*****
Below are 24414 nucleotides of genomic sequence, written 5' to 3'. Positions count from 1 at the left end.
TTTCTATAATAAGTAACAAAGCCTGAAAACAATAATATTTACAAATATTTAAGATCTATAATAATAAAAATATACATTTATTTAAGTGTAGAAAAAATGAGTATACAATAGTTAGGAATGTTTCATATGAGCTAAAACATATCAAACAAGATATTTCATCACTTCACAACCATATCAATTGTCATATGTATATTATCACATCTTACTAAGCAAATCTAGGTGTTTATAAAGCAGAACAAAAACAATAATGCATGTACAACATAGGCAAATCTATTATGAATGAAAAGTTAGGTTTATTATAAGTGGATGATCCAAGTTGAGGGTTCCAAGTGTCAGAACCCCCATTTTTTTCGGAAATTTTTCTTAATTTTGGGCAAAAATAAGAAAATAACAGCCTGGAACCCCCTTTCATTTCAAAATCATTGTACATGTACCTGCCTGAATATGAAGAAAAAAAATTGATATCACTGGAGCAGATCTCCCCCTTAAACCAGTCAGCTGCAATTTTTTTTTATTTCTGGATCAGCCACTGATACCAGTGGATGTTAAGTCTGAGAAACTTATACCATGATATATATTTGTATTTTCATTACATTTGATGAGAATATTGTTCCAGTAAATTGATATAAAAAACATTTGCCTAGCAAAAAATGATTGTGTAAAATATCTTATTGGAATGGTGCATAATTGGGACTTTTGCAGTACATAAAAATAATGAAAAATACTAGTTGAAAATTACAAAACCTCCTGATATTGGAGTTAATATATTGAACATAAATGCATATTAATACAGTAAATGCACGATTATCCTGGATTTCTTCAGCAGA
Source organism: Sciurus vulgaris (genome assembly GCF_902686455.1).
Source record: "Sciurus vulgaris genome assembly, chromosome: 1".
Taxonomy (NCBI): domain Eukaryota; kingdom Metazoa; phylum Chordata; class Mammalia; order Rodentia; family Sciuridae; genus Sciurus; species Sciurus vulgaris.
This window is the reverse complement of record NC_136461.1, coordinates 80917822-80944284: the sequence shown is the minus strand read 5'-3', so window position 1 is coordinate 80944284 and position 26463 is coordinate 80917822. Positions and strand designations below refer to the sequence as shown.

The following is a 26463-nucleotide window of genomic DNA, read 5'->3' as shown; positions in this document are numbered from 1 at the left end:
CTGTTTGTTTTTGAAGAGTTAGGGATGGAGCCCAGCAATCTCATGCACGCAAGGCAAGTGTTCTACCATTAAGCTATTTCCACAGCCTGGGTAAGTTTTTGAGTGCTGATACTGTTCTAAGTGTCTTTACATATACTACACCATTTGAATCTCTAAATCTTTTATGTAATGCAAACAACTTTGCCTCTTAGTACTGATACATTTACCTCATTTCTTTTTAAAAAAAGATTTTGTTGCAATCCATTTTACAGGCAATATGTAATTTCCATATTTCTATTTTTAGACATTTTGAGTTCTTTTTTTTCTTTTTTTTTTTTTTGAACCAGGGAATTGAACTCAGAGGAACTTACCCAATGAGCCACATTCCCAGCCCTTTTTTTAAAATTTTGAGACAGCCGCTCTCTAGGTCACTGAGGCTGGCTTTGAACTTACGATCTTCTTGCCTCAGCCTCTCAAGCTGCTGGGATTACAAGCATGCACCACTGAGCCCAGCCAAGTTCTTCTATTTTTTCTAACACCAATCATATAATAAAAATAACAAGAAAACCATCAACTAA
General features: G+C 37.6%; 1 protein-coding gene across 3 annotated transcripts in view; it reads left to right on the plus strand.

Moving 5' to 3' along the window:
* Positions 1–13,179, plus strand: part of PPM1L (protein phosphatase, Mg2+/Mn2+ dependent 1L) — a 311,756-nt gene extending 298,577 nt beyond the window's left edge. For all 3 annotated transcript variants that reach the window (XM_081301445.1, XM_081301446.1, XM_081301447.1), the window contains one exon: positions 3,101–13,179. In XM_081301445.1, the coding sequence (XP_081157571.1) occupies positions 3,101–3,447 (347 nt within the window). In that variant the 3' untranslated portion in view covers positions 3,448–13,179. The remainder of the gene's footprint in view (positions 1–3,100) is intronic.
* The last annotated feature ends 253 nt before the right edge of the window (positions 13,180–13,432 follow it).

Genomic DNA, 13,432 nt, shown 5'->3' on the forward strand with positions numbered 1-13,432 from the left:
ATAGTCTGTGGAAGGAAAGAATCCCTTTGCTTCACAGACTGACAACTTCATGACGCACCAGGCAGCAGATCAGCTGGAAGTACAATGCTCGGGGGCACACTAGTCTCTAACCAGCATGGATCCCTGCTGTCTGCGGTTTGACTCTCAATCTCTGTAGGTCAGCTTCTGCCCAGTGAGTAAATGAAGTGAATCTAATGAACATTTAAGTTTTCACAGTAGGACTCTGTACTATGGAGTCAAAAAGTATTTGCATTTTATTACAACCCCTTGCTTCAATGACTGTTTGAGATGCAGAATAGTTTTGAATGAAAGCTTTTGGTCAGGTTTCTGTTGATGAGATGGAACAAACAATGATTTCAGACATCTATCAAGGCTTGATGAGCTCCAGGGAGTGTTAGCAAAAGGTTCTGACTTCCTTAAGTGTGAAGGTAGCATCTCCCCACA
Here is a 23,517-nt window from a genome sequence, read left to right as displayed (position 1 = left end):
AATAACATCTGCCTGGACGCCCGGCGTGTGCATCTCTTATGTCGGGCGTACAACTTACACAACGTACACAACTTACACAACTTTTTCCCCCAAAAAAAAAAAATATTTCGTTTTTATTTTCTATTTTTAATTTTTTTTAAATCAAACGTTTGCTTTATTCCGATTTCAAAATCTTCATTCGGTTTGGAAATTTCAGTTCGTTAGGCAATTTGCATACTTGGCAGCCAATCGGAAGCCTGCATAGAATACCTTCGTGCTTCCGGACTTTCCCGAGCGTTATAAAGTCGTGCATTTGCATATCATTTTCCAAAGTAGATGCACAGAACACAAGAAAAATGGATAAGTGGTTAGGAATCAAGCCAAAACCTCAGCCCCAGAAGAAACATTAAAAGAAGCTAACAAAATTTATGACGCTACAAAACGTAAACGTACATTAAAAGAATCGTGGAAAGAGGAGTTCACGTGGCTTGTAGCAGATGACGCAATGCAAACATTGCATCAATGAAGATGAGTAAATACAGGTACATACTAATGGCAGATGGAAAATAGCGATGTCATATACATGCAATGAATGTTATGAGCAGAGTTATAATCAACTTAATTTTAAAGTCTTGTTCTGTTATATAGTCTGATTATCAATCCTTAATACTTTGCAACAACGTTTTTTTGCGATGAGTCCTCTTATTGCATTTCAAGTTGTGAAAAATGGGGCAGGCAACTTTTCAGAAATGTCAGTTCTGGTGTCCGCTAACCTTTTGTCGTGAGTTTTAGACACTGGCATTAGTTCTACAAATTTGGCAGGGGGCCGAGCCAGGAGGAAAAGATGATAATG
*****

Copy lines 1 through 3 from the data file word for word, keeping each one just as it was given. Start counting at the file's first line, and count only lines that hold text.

Below are 24414 nucleotides of genomic sequence, written 5' to 3'. Positions count from 1 at the left end.
TTTCTATAATAAGTAACAAAGCCTGAAAACAATAATATTTACAAATATTTAAGATCTATAATAATAAAAATATACATTTATTTAAGTGTAGAAAAAATGAGTATACAATAGTTAGGAATGTTTCATATGAGCTAAAACATATCAAACAAGATATTTCATCACTTCACAACCATATCAATTGTCATATGTATATTATCACATCTTACTAAGCAAATCTAGGTGTTTATAAAGCAGAACAAAAACAATAATGCATGTACAACATAGGCAAATCTATTATGAATGAAAAGTTAGGTTTATTATAAGTGGATGATCCAAGTTGAGGGTTCCAAGTGTCAGAACCCCCATTTTTTTCGGAAATTTTTCTTAATTTTGGGCAAAAATAAGAAAATAACAGCCTGGAACCCCCTTTCATTTCAAAATCATTGTACATGTACCTGCCTGAATATGAAGAAAAAAAATTGATATCACTGGAGCAGATCTCCCCCTTAAACCAGTCAGCTGCAATTTTTTTTTATTTCTGGATCAGCCACTGATACCAGTGGATGTTAAGTCTGAGAAACTTATACCATGATATATATTTGTATTTTCATTACATTTGATGAGAATATTGTTCCAGTAAATTGATATAAAAAACATTTGCCTAGCAAAAAATGATTGTGTAAAATATCTTATTGGAATGGTGCATAATTGGGACTTTTGCAGTACATAAAAATAATGAAAAATACTAGTTGAAAATTACAAAACCTCCTGATATTGGAGTTAATATATTGAACATAAATGCATATTAATACAGTAAATGCACGATTATCCTGGATTTCTTCAGCAGA
Source organism: Sciurus vulgaris (genome assembly GCF_902686455.1).